Terms to Know

the alleged spontaneous generation of living organisms from nonliving matter
a physical trait or behavior due to inherited characteristics that gives an organism the ability to survive in a given environment
adaptive radiation
the process of speciation as populations spread and encounter different environments
any of the alternative forms of a gene that occur at a specific spot (locus) in the DNA sequence (genome) of an organism
anthropic principle
life in our universe requires physical constants, laws, and properties that fall within certain narrow ranges; the universe appears designed to support life
systematic study of the characteristics of humans through history
the kingdom of prokaryotic cells, excluding eubacteria (considered as a separate domain in certain classification schemes), which is alleged to be ancestral to eubacteria by some evolutionists
extinct species of perching bird (known from fossils) with teeth, wing claws, and a bony tail
The Archaeoraptor [sic] is a fraudulent fossil from China that combined the body of Yanornis with the tail of a Microraptor.
an item or its remains produced in the past by humans; generally recovered through archaeological exploration
the belief that God, or any supreme intelligence, does not exist
genus of extinct apes known from fossils found in Africa, including the famous “Lucy”
a group of unicellular organisms that lack a true nucleus and membrane- bound organelles; including eubacteria and archaebacteria
(see created kind)
the collection of 66 books that is the inspired Word of God; used as the authoritative source for determining truth
biblical creation
the supernatural events, occurring over six approximately 24- hour days, described in Genesis 1 and 2, by which God caused the formation of the heaven and earth and everything in them
biblical creation model
a scientific model based on the biblical account of three key events—creation, the curse of nature brought about by Adam’s sin, and the global catastrophe of Noah’s Flood
big bang model
the cosmological model suggesting the universe began as a single point which expanded to produce the known universe
the systematic study of the characteristics and interactions of living things
beneficial mutation
a mutation which confers a survival advantage to an organism under certain environmental conditions; usually a result of the loss of genetic information (see mutation)
the doctrine that changes in the geologic record are a result of physical processes operating at rates that are dramatically higher than are observed today
cell theory
a theory of biology consisting of three parts
(1) cells are the basic unit of all living things; (2) all living things are composed of one or more cells; and (3) all cells come from preexisting cells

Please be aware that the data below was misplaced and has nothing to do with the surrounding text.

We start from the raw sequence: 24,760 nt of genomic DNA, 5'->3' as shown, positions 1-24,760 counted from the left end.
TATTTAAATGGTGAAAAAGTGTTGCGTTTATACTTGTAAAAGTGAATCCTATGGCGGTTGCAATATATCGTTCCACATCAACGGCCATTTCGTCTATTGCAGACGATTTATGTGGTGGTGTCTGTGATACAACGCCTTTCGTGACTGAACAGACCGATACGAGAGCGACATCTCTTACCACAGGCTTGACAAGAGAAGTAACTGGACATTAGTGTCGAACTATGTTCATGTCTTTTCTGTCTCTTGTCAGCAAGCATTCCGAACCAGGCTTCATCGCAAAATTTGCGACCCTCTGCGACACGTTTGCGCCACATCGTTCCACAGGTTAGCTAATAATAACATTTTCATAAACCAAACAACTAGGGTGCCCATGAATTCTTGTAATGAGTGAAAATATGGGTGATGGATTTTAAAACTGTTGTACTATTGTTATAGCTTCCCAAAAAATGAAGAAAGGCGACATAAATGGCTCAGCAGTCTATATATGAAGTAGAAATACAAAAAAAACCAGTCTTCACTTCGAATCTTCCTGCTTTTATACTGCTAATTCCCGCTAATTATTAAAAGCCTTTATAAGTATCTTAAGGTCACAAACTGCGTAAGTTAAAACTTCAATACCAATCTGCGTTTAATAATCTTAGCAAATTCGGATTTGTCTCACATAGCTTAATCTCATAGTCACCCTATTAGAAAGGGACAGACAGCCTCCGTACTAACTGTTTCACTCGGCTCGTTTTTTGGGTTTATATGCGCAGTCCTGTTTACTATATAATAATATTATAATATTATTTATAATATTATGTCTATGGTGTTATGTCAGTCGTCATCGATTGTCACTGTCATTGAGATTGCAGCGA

the systematic study of the properties and interaction of matter
an organism that is genetically identical to its parent
producing a new organism using the DNA of an existing organism
a belief about the origin of the universe
the systematic study of the structure of the universe, including its origin
created kind (baramin)
the original organisms (and their descendants) created supernaturally by God as described in Genesis 1; these organisms reproduce only their own kind within the limits of preprogrammed information, but with great variation

Note: Since the original creation, organisms of one kind cannot interbreed with a different kind, but individuals within a kind may have lost the ability (information) to interbreed due to the effects of the Curse.

Cro-Magnon man
an extinct people group of Europe and Eastern Asia
a belief that all organisms have a single common ancestor that has produced all living organisms through the process of natural selection; popularized by Charles Darwin in On the Origin of Species
day-age theory
a compromise belief that the days of Genesis 1 are actually vast ages of different lengths; based on secular dating methods
a belief in a Creator God that denies His intervention in the history of the universe since its creation
DNA (deoxyribonucleic acid)
the basic molecule of hereditary information which serves as a code for the production of proteins and is common to all living organisms
endosymbiont hypothesis
the suggestion that mitochondria, chloroplasts, and other organelles originated as bacteria that were ingested and became a part of eukaryotic cells over evolutionary time
entropy (thermodynamics)
the measure of the tendency of closed systems to increase in disorder
the kingdom of prokaryotic cells, excluding archaebacteria (considered as a separate domain in certain classification schemes); alleged to be descended from archaebacteria by some evolutionists
all life on earth has come about through descent with modification from a single common ancestor (a hypothetical, primitive single-celled organism)
inferring information outside of the range of the actual data based on trends
belief in things that cannot be directly known or observed
Flood (Noah’s Flood)
the supernatural event described in Genesis 6–10 that covered the entire earth with water, killing all land-dwelling, air-breathing animals except those aboard the Ark built by Noah
preserved remains or traces of once-living organisms
fossilized excrement
included fossils
organisms that are encased in a substance leaving the specimen virtually intact, as in amber
living fossils
living organisms that are virtually identical to fossil organisms; often thought to have been extinct and then discovered